Gene therapy in womb prevents a fatal neurodegenerative disease

Working copies of the gene were delivered directly into the brains of mouse fetuses before they were born.

In a new study, researchers worked to prevent an inherited condition called Gaucher disease which affects about 1 in 57,000.  The disease is caused by the buildup of fatty chemicals that would normally be broken down by the body. In mild cases of Gaucher disease, doctors can treat the child after birth with enzyme replacement therapies, but more severe forms are currently untreatable and often fatal. In these severe cases, treatment is needed as early as possible. So Simon Waddington and colleagues tested a way to administer gene therapy for the condition in mice before they were even born.

We spoke to Waddington about work.

ResearchGate: How successful was the gene therapy approach at treating Gaucher disease in your study?

Simon Waddington: It was good, but not perfect. We massively extended the lifespan of the mice, from 15 days to over 130 days or longer, but didn’t completely abolish the neuroinflammation. The intracranial gene therapy did not treat the visceral disease (because it was just fixing the neurodegeneration). The intravenous gene therapy completely abolished the visceral disease, which was an unexpected but welcome surprise.

RG: Can you briefly explain how the gene therapy approach you tested works?

Waddington: This was gene supplementation – delivering extra working copies of the glucocerebrosidase (GBA) gene, which encodes the lysosomal enzyme that is deficient in Gaucher's disease. We delivered the genes using a gene therapy vector, a delivery vehicle developed based on viral biology (viruses are great at delivering genetic material). The vector we used has a special property of being able to spread throughout the brain, even when injected intravenously.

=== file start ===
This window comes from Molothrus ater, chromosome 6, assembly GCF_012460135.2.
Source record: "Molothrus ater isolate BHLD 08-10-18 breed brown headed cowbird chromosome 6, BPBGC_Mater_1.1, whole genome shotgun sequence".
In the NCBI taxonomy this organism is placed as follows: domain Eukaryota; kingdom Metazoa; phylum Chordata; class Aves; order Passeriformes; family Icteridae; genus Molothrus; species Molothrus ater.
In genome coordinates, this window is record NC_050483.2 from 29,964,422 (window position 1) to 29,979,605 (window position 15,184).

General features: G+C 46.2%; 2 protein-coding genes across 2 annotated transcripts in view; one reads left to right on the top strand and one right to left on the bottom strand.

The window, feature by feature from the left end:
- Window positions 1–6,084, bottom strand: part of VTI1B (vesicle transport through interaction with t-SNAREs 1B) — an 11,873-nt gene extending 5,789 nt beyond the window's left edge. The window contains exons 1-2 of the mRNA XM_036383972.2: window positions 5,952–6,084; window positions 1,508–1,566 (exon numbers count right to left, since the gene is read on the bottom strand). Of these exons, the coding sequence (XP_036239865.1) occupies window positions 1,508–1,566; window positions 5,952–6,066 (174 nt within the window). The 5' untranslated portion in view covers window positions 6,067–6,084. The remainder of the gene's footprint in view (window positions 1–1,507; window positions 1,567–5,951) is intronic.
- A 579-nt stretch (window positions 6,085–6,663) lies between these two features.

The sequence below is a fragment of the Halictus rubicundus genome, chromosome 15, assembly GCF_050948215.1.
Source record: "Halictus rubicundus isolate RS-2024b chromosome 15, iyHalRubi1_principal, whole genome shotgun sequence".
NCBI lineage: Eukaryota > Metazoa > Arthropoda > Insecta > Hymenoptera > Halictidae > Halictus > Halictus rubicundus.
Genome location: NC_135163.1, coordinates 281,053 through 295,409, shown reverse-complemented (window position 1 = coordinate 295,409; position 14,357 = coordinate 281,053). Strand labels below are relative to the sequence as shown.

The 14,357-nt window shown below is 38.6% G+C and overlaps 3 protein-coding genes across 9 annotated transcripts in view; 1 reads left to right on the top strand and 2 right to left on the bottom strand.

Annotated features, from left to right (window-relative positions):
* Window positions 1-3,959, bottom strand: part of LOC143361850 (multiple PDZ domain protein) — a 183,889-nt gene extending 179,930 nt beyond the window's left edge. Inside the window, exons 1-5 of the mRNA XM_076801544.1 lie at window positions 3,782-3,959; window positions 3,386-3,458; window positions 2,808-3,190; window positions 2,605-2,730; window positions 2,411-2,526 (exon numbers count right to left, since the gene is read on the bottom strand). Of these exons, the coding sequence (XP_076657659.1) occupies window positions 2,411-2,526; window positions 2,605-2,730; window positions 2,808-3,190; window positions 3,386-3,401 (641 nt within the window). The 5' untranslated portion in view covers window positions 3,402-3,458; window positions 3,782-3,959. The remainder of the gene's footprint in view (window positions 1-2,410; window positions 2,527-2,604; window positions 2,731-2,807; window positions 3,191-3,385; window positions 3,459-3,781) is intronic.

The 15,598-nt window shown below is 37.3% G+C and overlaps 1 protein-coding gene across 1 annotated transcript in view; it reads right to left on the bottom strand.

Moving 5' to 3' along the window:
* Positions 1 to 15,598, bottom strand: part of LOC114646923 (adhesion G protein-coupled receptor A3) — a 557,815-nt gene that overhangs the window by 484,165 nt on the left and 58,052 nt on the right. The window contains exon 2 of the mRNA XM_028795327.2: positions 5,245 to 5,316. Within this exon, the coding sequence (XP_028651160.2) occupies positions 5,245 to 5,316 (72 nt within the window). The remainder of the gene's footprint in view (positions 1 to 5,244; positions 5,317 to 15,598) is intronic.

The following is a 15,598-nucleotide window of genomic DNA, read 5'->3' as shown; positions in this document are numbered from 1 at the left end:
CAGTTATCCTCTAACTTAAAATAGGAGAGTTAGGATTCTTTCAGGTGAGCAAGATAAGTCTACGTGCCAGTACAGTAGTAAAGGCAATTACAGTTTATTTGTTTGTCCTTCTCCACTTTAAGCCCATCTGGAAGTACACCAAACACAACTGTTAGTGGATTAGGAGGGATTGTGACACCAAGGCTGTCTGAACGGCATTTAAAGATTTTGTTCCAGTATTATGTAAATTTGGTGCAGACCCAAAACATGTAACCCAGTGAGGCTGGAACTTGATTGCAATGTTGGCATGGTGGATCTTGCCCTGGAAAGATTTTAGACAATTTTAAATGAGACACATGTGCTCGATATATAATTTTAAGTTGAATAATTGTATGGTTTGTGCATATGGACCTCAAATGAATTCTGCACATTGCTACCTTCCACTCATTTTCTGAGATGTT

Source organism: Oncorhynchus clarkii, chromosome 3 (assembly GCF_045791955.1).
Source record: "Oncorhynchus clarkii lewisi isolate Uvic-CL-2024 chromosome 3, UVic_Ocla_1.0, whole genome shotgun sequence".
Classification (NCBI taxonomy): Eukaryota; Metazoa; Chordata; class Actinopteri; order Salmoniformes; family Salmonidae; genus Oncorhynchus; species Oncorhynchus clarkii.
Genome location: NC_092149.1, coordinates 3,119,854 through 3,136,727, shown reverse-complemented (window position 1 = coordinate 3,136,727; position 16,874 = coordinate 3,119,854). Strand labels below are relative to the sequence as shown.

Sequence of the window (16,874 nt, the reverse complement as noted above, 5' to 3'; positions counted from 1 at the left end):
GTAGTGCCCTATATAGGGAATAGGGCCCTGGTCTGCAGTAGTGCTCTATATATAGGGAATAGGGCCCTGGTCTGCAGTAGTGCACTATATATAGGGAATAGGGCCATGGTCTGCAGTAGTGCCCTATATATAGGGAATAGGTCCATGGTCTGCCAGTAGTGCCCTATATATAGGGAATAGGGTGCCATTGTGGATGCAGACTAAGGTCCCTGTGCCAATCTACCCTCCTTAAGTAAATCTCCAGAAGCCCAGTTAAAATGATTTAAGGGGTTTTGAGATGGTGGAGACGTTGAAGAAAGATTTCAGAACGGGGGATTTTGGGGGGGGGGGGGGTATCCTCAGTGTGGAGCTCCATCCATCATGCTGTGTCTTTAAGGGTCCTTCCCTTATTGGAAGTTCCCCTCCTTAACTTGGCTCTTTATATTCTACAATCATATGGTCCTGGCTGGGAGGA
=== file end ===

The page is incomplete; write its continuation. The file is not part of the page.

RG: What’s significant about this study?

Waddington: The unique aspects of our study were the fact we delivered the therapeutic gene in utero to prevent the neurodegenerative disease from ever occurring. We demonstrated that this vector could be delivered, and result in widespread gene expression to the larger, non-human primate brain.

There are two major take-home points: First, we provide evidence that Gaucher Disease may be treatable, even curable, by gene therapy and that even the acute neuronopathic disease at the extreme end of the Gaucher Disease spectrum may be treatable. Second, we have performed several experiments to demonstrate the feasibility of fetal gene therapy that could be translated to humans.

RG: Do you think this will one day be attempted in humans? If so, when?

Waddington: I think that gene therapy for Gaucher Disease will be a clinical trial within five years. I’m less sure about fetal gene therapy. Fetal stem cell therapy clinical trials have been performed, and there is one already ongoing (BOOSTB4). There was also a really cool fetal protein therapy trial very recently. Probably the first fetal gene therapy would be for a disease where postnatal gene therapy has been attempted, but where there is good evidence that a fetal approach would be substantially better.

RG: Is there any reason that this wouldn’t work as well in humans that it does in mice?

Waddington: Yes – the main reason being that humans are bigger, so spread to the nervous system might not be as effective. However, the more recent clinical trials for haemophilia, spinal muscular atrophy etc. have translated well from mice to humans.

RG: What’s next for this research?

Waddington: We are working with Apollo Therapeutics to develop and optimize vectors for clinical translation postnatally.


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Image courtesy of Tatiana Vdb.